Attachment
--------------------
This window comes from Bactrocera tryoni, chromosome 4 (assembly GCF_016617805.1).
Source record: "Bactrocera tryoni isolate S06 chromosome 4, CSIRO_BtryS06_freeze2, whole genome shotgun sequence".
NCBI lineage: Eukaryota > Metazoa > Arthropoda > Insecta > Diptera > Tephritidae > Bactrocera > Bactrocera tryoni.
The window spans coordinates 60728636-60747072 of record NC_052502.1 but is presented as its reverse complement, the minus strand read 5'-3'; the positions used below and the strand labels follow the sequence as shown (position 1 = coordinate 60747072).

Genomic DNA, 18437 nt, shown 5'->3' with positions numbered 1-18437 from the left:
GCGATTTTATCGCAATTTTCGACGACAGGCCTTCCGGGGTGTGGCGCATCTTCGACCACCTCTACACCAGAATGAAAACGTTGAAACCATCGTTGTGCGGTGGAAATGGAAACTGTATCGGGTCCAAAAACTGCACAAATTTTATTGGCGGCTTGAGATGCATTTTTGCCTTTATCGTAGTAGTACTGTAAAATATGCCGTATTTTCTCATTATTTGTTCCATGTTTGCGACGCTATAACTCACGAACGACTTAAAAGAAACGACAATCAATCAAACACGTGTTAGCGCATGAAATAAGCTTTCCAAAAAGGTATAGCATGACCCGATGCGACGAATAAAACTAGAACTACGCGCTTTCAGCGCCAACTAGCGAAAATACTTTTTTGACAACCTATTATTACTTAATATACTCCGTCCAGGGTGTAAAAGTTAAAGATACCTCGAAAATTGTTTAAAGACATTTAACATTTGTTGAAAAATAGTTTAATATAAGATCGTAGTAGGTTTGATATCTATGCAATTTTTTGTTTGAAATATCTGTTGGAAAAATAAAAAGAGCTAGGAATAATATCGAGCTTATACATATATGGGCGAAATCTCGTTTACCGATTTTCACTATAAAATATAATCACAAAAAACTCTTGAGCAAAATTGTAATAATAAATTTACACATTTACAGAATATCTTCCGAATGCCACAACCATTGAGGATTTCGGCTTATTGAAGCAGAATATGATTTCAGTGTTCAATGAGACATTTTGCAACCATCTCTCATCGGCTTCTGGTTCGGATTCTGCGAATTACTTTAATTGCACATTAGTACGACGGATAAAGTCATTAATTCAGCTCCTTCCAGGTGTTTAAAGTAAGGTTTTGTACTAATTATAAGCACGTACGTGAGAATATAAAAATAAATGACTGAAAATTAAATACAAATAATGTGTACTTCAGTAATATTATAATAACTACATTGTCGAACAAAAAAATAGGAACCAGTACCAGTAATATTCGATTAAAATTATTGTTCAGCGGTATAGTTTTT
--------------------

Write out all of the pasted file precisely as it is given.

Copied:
This window comes from Bactrocera tryoni, chromosome 4 (assembly GCF_016617805.1).
Source record: "Bactrocera tryoni isolate S06 chromosome 4, CSIRO_BtryS06_freeze2, whole genome shotgun sequence".
NCBI lineage: Eukaryota > Metazoa > Arthropoda > Insecta > Diptera > Tephritidae > Bactrocera > Bactrocera tryoni.
The window spans coordinates 60728636-60747072 of record NC_052502.1 but is presented as its reverse complement, the minus strand read 5'-3'; the positions used below and the strand labels follow the sequence as shown (position 1 = coordinate 60747072).

Genomic DNA, 18437 nt, shown 5'->3' with positions numbered 1-18437 from the left:
GCGATTTTATCGCAATTTTCGACGACAGGCCTTCCGGGGTGTGGCGCATCTTCGACCACCTCTACACCAGAATGAAAACGTTGAAACCATCGTTGTGCGGTGGAAATGGAAACTGTATCGGGTCCAAAAACTGCACAAATTTTATTGGCGGCTTGAGATGCATTTTTGCCTTTATCGTAGTAGTACTGTAAAATATGCCGTATTTTCTCATTATTTGTTCCATGTTTGCGACGCTATAACTCACGAACGACTTAAAAGAAACGACAATCAATCAAACACGTGTTAGCGCATGAAATAAGCTTTCCAAAAAGGTATAGCATGACCCGATGCGACGAATAAAACTAGAACTACGCGCTTTCAGCGCCAACTAGCGAAAATACTTTTTTGACAACCTATTATTACTTAATATACTCCGTCCAGGGTGTAAAAGTTAAAGATACCTCGAAAATTGTTTAAAGACATTTAACATTTGTTGAAAAATAGTTTAATATAAGATCGTAGTAGGTTTGATATCTATGCAATTTTTTGTTTGAAATATCTGTTGGAAAAATAAAAAGAGCTAGGAATAATATCGAGCTTATACATATATGGGCGAAATCTCGTTTACCGATTTTCACTATAAAATATAATCACAAAAAACTCTTGAGCAAAATTGTAATAATAAATTTACACATTTACAGAATATCTTCCGAATGCCACAACCATTGAGGATTTCGGCTTATTGAAGCAGAATATGATTTCAGTGTTCAATGAGACATTTTGCAACCATCTCTCATCGGCTTCTGGTTCGGATTCTGCGAATTACTTTAATTGCACATTAGTACGACGGATAAAGTCATTAATTCAGCTCCTTCCAGGTGTTTAAAGTAAGGTTTTGTACTAATTATAAGCACGTACGTGAGAATATAAAAATAAATGACTGAAAATTAAATACAAATAATGTGTACTTCAGTAATATTATAATAACTACATTGTCGAACAAAAAAATAGGAACCAGTACCAGTAATATTCGATTAAAATTATTGTTCAGCGGTATAGTTTTT